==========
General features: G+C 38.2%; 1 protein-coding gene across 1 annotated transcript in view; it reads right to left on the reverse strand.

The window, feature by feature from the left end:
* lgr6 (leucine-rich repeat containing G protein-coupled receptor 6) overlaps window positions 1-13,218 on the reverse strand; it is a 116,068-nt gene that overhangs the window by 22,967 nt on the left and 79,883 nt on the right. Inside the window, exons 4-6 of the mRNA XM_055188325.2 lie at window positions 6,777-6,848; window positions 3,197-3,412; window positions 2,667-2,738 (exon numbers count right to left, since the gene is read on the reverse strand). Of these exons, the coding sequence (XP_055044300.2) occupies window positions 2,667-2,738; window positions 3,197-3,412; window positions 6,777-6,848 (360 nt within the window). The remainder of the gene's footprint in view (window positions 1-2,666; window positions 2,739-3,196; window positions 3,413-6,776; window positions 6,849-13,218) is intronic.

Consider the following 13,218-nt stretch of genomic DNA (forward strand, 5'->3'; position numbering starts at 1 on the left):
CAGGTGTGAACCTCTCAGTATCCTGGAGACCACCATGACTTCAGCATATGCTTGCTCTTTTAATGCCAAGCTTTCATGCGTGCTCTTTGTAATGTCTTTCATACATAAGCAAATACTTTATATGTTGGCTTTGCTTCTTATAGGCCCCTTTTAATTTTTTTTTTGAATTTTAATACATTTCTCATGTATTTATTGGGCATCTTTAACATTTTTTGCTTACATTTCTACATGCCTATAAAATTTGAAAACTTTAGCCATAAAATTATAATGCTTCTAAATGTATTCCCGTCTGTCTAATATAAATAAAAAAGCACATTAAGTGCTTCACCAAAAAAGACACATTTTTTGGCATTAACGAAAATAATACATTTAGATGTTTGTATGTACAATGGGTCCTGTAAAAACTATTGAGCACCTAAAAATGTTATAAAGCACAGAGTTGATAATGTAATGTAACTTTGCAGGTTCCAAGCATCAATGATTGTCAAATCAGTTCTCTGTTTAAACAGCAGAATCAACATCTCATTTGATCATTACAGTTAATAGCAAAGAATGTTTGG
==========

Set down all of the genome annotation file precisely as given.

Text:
General features: G+C 38.2%; 1 protein-coding gene across 1 annotated transcript in view; it reads right to left on the reverse strand.

The window, feature by feature from the left end:
* lgr6 (leucine-rich repeat containing G protein-coupled receptor 6) overlaps window positions 1-13,218 on the reverse strand; it is a 116,068-nt gene that overhangs the window by 22,967 nt on the left and 79,883 nt on the right. Inside the window, exons 4-6 of the mRNA XM_055188325.2 lie at window positions 6,777-6,848; window positions 3,197-3,412; window positions 2,667-2,738 (exon numbers count right to left, since the gene is read on the reverse strand). Of these exons, the coding sequence (XP_055044300.2) occupies window positions 2,667-2,738; window positions 3,197-3,412; window positions 6,777-6,848 (360 nt within the window). The remainder of the gene's footprint in view (window positions 1-2,666; window positions 2,739-3,196; window positions 3,413-6,776; window positions 6,849-13,218) is intronic.

Consider the following 13,218-nt stretch of genomic DNA (forward strand, 5'->3'; position numbering starts at 1 on the left):
CAGGTGTGAACCTCTCAGTATCCTGGAGACCACCATGACTTCAGCATATGCTTGCTCTTTTAATGCCAAGCTTTCATGCGTGCTCTTTGTAATGTCTTTCATACATAAGCAAATACTTTATATGTTGGCTTTGCTTCTTATAGGCCCCTTTTAATTTTTTTTTTGAATTTTAATACATTTCTCATGTATTTATTGGGCATCTTTAACATTTTTTGCTTACATTTCTACATGCCTATAAAATTTGAAAACTTTAGCCATAAAATTATAATGCTTCTAAATGTATTCCCGTCTGTCTAATATAAATAAAAAAGCACATTAAGTGCTTCACCAAAAAAGACACATTTTTTGGCATTAACGAAAATAATACATTTAGATGTTTGTATGTACAATGGGTCCTGTAAAAACTATTGAGCACCTAAAAATGTTATAAAGCACAGAGTTGATAATGTAATGTAACTTTGCAGGTTCCAAGCATCAATGATTGTCAAATCAGTTCTCTGTTTAAACAGCAGAATCAACATCTCATTTGATCATTACAGTTAATAGCAAAGAATGTTTGG